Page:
Gainesville Ramblings

This is a blog, and thus it barely qualifies as writing, let alone formal writing, so I'd not let it bother you.

Monday, July 24, 2006

Two Articles

Nothing exciting to report today, so once again, I fall upon the old blog standby - a series of links.

Only two things I found today. The first is a blog entry from Science Fiction writer Charles Stross. This guy writes some truly mind-fuck quality books, all about how with the increasing power of computer, eventually we'll reach the technological Singularity, a concept that is so mind blowing, I'm not going to try to explain it. Just click that link if you really want to know.

Anyway, Charlie talks about how the early designers of technologies determine the rules of them. So the people who created the internet determined what the internet would be. His example is the ability to add pictures to a website was the one thing that pushed the internet over the edge into mainstream acceptance (and the main vehicle of acceptance? Porn, of course).

But Stross then tries to pull this into emerging virtual reality technologies. What will determine how virtual reality is run? And then he strikes on something that sends my nerd senses all a-flutter.

Since the most popular use of virtual reality, originally, is probably going to be for games, and the most popular internet games are role-playing, then the person responsible for determining any future virtual reality rules is Gary Gygax, the man who created making Dungeons & Dragons. How awesome is that?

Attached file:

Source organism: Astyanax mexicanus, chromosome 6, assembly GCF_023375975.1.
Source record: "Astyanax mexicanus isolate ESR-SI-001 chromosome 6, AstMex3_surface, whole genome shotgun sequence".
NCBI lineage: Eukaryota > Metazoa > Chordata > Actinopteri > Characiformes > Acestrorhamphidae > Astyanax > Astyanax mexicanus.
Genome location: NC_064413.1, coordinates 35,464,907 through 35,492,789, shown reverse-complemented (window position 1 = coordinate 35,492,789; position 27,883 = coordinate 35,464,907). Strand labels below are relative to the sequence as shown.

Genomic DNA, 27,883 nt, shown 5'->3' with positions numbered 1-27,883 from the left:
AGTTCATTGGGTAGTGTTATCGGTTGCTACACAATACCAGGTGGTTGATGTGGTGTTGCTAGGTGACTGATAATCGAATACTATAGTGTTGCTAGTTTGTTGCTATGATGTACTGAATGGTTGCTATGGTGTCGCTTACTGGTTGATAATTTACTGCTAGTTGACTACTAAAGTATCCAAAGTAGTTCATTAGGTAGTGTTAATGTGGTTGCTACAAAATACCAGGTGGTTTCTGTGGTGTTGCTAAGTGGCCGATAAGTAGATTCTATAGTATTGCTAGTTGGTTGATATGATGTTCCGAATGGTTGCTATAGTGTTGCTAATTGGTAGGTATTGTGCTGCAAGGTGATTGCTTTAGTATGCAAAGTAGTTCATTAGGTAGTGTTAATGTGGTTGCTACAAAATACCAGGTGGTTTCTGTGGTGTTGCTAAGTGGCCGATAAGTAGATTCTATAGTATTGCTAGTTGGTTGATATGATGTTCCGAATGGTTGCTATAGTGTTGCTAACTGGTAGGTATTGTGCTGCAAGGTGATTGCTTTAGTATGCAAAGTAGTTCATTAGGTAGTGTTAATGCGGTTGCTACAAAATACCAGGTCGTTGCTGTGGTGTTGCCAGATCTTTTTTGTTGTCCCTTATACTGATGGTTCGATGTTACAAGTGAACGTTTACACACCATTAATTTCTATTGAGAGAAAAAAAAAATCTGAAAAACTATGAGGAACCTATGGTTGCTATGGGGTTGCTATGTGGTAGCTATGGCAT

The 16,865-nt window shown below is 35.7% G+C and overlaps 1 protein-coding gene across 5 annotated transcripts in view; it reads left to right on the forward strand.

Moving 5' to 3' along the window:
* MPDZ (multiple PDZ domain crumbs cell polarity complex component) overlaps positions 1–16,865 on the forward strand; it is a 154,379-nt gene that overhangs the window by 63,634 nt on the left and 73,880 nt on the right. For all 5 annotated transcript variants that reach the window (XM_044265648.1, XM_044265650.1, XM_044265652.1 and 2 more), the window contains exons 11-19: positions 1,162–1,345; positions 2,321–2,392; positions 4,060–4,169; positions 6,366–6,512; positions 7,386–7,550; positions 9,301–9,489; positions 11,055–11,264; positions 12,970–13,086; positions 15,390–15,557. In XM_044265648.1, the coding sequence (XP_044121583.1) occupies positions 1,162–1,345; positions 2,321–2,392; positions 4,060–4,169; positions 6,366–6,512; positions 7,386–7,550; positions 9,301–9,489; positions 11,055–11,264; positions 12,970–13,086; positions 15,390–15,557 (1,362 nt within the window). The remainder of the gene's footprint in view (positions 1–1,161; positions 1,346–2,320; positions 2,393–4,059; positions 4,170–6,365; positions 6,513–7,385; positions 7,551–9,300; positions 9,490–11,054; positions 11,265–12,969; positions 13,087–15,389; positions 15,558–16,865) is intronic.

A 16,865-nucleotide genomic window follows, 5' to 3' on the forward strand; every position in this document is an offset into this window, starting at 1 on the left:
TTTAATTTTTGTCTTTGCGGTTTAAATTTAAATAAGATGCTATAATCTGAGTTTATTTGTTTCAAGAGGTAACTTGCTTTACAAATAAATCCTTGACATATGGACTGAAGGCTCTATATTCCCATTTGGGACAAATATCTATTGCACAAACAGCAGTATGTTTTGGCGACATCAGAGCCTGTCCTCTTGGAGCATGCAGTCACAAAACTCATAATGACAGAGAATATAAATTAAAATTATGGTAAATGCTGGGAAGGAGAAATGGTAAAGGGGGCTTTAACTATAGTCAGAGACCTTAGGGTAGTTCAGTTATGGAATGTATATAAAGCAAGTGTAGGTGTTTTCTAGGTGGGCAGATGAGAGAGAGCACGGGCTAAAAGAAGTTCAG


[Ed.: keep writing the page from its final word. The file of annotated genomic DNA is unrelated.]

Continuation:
The second article is less nerdtastic, unless you're really into selling cars. Basically, a journalist goes undercover and sells cars for a few months, learning the ins and outs of the car dealership industry. I found it interesting for two reasons.

The first is that I always like to learn about any segment of the population about which I knew next to nothing. And before this article, all I knew about car salesmen was that they're intimidating and out to screw you. But knowing their tricks and their motivations makes them more human, as well as easier to deal with.

Plus, the article backs up a long standing theory of mine: Employees are not evil, its the mid-level managers. The article portrays most of the salesmen in the industry as people just trying to get by, while its the manager who are trying to constantly screw the customer in order to up profit. One more reason I really don't want to get into the corporate world: Somewhere along the line, you'll have to be one of those middle managers. Then you're evil, and there’s no going back.

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